One thing I do: Forgetting what is behind and straining toward what is ahead, I press on toward the goal to win the prize for which God has called me heavenward in Christ Jesus.

Such confidence and future hope (despite a messy past) only makes sense if the good news of Jesus’ birth, life, death and resurrection are true. If the Gospel record about Jesus is false then we have no hope and each of us faces a bleak and anguished future in an eternal hell. As someone has put it “No Jesus = No life” but, “knowing Jesus = knowing life” – eternal life. Being a disciple of Jesus Christ gives us the confidence to put the past behind us and to look forward with great hope to that great and awesome Day when Christ returns.


So, rather than dwell on past failures and disappointments, why not bring them to Christ seeking His forgiveness and peace? Come along to church to find out more (Matthew 11:28) and don’t let your past distract you. Your past is past. Today is a brand new year!

Magazine article for January 2017 AD the Benefice of East Dean, Friston & Jevington

Tuesday, 27 December 2016

What a friend

If it were possible to arrange when, where and into what circumstance you were born what would you choose? A home of great wealth? A family of high privilege? Surroundings of exquisite comfort? Thankfully, the when, where and how of our birth is something that none of us could ever arrange – it is a gift from God. However, the one person who had full control of His birth chose a most unusual path. Consider this – if the powers that Jesus had were at our disposal, would we have decided upon the path that His life took? Surely not. We would have most likely opted for powerful parents, fabulous wealth, plush surroundings, and an easy life. But instead, Jesus chose for His upbringing a poor home in an oppressed backwater under the thumb of mighty Rome. He chose to be born in the land of the shadow of death (Isaiah 9:2, 6).  He entered our world at its darkest depths.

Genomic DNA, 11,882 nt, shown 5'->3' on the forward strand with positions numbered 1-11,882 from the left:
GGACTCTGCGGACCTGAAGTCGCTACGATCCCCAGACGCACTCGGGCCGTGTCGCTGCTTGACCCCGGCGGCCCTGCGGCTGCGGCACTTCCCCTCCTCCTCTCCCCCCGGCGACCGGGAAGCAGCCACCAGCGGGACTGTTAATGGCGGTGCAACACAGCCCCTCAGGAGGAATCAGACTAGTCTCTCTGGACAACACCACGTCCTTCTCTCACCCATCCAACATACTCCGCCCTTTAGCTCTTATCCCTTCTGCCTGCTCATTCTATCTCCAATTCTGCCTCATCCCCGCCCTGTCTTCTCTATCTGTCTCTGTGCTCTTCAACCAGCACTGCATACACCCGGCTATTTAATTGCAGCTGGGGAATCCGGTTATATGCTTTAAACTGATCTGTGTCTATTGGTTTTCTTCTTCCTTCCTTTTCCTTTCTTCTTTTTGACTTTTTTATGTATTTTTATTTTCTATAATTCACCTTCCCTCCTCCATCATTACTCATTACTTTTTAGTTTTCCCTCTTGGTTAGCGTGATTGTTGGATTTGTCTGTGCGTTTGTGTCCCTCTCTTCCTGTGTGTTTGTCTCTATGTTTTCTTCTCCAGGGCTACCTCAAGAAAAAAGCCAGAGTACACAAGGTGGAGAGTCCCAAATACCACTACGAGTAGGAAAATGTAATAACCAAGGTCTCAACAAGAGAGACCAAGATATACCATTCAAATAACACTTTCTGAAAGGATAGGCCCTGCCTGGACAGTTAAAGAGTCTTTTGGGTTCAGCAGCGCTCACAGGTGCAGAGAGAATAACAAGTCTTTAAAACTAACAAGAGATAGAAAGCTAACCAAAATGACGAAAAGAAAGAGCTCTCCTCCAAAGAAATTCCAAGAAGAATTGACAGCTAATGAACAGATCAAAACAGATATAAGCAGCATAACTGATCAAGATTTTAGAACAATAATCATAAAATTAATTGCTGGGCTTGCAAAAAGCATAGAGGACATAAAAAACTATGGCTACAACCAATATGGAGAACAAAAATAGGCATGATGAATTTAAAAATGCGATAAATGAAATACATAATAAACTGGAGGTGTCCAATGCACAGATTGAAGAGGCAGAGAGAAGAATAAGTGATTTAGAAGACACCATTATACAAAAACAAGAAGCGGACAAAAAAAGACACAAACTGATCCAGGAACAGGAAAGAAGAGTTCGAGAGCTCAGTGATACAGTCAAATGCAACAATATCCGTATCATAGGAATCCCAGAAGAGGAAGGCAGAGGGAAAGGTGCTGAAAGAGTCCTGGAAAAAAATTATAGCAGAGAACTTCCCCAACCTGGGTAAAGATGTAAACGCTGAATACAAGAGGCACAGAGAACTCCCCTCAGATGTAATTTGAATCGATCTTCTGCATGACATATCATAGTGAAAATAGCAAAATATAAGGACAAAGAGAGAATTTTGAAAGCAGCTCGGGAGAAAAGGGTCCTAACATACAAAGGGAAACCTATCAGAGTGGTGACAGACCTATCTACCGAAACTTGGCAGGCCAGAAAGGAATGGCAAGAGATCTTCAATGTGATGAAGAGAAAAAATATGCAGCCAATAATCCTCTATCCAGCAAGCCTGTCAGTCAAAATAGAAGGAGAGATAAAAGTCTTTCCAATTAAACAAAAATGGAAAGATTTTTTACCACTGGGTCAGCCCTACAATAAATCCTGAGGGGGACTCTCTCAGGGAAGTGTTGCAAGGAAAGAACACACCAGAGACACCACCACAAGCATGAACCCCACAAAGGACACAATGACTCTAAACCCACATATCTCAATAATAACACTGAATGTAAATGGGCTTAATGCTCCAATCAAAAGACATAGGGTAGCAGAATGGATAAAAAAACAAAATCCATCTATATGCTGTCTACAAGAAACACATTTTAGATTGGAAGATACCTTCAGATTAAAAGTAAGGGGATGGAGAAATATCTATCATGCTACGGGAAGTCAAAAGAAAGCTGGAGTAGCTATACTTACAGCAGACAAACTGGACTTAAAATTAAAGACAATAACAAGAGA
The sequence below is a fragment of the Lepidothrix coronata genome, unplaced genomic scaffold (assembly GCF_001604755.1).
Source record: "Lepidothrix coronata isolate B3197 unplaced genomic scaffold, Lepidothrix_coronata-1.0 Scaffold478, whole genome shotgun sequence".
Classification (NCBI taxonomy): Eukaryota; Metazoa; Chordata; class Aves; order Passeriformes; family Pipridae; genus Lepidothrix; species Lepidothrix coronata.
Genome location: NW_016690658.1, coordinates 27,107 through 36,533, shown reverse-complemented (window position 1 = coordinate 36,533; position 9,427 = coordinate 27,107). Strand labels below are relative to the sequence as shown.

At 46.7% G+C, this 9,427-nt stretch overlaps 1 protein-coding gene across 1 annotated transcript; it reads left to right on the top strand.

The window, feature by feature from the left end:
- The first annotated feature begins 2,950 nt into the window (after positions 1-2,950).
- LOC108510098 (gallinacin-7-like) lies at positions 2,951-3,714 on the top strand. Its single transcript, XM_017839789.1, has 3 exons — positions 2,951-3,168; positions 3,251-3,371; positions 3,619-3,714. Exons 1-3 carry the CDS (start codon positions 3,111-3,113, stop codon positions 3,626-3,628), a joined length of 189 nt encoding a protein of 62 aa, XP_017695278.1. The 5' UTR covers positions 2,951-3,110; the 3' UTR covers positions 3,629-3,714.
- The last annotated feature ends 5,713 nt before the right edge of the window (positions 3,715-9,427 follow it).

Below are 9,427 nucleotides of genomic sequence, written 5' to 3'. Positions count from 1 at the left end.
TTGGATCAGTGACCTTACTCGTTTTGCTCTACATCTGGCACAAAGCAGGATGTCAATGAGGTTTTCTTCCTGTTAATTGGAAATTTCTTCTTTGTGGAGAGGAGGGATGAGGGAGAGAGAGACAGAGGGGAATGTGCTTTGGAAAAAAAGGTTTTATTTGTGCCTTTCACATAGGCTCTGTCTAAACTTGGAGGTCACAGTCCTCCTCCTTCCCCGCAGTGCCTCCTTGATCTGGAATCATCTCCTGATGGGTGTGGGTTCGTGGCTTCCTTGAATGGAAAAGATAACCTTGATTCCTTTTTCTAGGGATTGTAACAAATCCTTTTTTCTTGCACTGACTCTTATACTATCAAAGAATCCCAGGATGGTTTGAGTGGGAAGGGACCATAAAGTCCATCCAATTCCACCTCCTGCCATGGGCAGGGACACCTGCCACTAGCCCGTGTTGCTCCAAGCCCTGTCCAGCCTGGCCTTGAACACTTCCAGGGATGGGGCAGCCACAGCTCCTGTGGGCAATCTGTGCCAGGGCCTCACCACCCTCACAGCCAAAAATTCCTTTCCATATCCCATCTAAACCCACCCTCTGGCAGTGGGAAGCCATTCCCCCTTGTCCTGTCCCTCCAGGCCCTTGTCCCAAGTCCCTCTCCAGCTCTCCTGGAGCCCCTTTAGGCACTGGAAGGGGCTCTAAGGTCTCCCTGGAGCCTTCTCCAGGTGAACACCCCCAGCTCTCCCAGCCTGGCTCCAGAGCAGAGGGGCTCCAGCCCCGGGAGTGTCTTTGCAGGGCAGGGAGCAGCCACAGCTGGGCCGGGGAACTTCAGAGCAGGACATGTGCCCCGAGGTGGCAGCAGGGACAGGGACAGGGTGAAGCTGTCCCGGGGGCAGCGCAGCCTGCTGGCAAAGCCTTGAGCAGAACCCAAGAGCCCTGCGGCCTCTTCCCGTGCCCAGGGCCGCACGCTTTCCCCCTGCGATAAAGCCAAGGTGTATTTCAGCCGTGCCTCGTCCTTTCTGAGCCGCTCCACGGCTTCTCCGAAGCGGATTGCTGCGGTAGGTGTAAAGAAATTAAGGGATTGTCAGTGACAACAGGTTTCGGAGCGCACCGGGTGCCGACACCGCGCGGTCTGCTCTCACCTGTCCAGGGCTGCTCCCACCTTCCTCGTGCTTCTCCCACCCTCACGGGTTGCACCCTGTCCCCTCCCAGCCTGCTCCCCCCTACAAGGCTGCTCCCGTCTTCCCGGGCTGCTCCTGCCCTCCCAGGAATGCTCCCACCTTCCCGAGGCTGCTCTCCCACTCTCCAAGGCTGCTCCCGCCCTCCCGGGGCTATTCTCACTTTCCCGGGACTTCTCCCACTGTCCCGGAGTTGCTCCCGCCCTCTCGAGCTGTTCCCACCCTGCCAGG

All this is made more remarkable when we grasp Jesus’ full identity. When the angel announces to Joseph who the baby in Mary’s womb is, he says:
“You shall call Him Emmanuel which means God with us.” (Matthew 1:23)
In other words, the Jesus who was once laid in dingy, dirty manger was no ordinary child but rather the King of Kings and Lord of Lords (Luke 1:32-33).  Doesn’t such an identity demand a certain level of pomp and ceremony?  Or at least dignity?  Or publicity?
However, Jesus’ coming into our world was in humility and shows how our God identifies with us in our frail humanity. To see the nature of God, we naturally look up to the heavens.  Christmas tells us to look down into the manger; there is true deity.
Our God does not simply give orders from on high and bid us get on with it. NO! He comes down to earth in the flesh, living the life we could never live, and then dying the death we all deserve. It by this humility and great suffering that Jesus now offers to us the joy of sins forgiven and the wonderful promise of life everlasting. As the words of the opening carol at most candlelit services puts it:
He was little, weak, and helpless,
Tears and smiles like us He knew
And He feeleth for our sadness
And He shareth in our gladness

Or more simply:
“What a friend we have in Jesus – all our sins and griefs to bear.”

May we know this wonderful Jesus this Christmastide and beyond.
Parish article for the 12 days of Christmas, December 2016 AD

Friday, 23 December 2016

This is how bad political correctness has got

Evidence if ever one were needed, that Western civilisation is now rapidly falling apart